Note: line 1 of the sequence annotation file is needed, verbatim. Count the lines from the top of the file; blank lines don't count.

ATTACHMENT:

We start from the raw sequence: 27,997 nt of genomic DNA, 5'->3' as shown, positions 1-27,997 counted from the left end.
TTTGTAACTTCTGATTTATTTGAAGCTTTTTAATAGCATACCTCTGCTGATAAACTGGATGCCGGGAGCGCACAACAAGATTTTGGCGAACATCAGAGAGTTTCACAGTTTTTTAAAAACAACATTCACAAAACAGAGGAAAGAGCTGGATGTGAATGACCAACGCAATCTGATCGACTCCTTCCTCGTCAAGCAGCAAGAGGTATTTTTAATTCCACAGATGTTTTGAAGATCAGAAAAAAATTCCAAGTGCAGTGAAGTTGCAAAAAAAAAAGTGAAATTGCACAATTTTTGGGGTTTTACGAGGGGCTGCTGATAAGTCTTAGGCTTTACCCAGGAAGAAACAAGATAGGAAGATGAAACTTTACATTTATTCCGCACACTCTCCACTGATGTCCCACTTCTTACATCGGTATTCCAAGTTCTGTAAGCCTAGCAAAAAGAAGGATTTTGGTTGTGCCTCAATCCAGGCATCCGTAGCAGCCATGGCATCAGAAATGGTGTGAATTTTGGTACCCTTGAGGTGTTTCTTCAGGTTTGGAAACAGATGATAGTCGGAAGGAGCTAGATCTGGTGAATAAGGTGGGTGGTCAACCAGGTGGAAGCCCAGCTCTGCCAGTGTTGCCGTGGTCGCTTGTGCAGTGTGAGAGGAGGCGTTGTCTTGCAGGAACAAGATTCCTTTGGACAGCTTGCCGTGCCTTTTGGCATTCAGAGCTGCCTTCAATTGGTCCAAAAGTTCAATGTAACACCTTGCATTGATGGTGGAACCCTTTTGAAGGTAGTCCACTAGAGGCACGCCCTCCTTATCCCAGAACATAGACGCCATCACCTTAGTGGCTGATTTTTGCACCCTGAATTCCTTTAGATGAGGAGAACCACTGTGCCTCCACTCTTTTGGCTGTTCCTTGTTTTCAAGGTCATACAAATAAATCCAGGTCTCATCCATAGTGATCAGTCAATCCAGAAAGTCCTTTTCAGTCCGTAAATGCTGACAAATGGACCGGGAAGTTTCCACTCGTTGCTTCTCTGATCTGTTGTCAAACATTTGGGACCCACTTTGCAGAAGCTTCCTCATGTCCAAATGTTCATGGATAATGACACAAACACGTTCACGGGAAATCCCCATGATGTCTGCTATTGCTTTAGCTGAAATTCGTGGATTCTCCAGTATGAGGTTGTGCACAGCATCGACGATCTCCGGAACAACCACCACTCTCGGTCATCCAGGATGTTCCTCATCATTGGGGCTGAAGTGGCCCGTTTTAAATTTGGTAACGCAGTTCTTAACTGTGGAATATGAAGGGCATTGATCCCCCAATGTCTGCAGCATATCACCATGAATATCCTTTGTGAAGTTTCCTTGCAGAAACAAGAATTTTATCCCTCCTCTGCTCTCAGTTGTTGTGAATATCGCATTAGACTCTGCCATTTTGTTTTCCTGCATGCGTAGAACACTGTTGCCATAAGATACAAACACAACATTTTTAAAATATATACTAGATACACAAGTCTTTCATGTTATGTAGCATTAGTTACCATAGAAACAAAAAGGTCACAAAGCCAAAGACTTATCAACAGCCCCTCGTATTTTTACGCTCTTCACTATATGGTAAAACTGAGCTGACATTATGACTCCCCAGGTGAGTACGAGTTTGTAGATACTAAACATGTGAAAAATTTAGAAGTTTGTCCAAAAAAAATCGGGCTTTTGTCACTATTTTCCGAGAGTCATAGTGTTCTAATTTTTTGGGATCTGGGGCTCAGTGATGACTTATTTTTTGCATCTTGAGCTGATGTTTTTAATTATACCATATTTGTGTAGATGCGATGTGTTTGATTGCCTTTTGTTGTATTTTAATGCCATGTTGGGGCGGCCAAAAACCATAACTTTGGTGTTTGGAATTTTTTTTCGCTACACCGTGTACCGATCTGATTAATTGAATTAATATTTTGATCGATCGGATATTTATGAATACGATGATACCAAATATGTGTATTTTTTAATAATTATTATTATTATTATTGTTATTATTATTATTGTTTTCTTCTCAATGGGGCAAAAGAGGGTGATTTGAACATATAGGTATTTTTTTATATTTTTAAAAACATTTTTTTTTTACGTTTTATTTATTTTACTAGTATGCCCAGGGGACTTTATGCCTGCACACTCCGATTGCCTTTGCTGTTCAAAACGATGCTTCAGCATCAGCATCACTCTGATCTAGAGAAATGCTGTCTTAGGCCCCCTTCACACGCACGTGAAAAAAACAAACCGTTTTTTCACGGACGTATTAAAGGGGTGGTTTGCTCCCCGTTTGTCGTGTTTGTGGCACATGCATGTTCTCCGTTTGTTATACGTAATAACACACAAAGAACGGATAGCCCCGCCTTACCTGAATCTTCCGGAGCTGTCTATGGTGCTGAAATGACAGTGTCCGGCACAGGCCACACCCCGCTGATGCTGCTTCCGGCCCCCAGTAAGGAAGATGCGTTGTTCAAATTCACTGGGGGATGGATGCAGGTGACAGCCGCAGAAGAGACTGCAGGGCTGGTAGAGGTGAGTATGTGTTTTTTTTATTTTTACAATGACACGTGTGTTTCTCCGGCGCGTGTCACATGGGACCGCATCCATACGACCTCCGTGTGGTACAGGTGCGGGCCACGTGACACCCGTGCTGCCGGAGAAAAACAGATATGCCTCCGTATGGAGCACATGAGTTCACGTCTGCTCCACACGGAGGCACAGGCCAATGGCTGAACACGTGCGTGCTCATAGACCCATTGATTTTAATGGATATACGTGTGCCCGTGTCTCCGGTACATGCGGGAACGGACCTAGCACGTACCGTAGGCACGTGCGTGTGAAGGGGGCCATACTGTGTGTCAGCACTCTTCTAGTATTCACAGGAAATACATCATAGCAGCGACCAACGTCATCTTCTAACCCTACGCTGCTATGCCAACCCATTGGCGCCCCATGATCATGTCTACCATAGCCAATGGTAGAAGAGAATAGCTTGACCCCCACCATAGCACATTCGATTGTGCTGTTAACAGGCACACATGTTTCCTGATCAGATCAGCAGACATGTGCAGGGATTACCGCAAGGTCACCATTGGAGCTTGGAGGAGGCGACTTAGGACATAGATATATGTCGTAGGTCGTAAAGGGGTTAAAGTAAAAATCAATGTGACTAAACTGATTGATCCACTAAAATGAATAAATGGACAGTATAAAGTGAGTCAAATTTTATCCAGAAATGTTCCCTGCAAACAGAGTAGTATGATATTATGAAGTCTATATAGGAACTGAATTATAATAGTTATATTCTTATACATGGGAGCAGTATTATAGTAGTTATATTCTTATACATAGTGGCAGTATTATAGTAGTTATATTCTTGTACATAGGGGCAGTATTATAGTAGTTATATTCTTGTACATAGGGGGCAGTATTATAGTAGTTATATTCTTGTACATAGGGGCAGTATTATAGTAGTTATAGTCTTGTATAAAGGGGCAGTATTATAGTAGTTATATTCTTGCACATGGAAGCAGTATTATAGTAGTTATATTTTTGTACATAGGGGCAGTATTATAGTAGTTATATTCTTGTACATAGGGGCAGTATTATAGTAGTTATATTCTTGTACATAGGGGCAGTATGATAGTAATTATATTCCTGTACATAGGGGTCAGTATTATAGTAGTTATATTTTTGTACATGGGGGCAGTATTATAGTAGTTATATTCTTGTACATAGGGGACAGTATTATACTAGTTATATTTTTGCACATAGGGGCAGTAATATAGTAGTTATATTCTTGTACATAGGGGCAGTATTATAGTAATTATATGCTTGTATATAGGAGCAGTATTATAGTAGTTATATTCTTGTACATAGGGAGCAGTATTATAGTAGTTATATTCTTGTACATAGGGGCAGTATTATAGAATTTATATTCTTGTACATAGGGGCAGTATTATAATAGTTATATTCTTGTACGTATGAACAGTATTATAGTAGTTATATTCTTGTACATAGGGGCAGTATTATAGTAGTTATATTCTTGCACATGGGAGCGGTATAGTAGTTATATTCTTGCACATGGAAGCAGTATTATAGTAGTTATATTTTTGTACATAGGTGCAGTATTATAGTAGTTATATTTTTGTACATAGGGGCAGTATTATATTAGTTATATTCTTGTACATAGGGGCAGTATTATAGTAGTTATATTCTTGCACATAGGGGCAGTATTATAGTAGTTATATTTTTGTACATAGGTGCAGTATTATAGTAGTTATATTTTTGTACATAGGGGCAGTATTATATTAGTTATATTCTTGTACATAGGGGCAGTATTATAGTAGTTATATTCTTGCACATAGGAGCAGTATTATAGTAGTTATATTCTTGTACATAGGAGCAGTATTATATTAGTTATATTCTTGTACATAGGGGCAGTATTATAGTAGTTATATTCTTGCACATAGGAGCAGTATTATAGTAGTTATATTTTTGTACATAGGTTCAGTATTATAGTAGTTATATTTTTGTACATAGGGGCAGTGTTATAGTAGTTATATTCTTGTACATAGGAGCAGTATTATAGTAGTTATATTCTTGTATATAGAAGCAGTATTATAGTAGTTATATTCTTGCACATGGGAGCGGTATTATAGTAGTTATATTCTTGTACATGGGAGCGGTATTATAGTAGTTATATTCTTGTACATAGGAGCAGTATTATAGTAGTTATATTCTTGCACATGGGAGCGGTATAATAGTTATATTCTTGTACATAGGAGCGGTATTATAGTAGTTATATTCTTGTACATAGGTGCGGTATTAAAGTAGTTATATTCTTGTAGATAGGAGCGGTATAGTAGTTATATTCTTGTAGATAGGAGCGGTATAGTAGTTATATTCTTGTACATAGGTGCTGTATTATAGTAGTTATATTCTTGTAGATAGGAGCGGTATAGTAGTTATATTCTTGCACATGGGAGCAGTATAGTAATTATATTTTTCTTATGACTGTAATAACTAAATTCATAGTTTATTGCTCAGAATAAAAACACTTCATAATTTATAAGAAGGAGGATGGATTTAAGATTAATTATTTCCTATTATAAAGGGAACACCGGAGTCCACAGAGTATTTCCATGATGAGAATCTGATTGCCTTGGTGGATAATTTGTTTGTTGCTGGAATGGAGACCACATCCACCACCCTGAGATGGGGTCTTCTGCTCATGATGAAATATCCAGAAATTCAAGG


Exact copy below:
We start from the raw sequence: 27,997 nt of genomic DNA, 5'->3' as shown, positions 1-27,997 counted from the left end.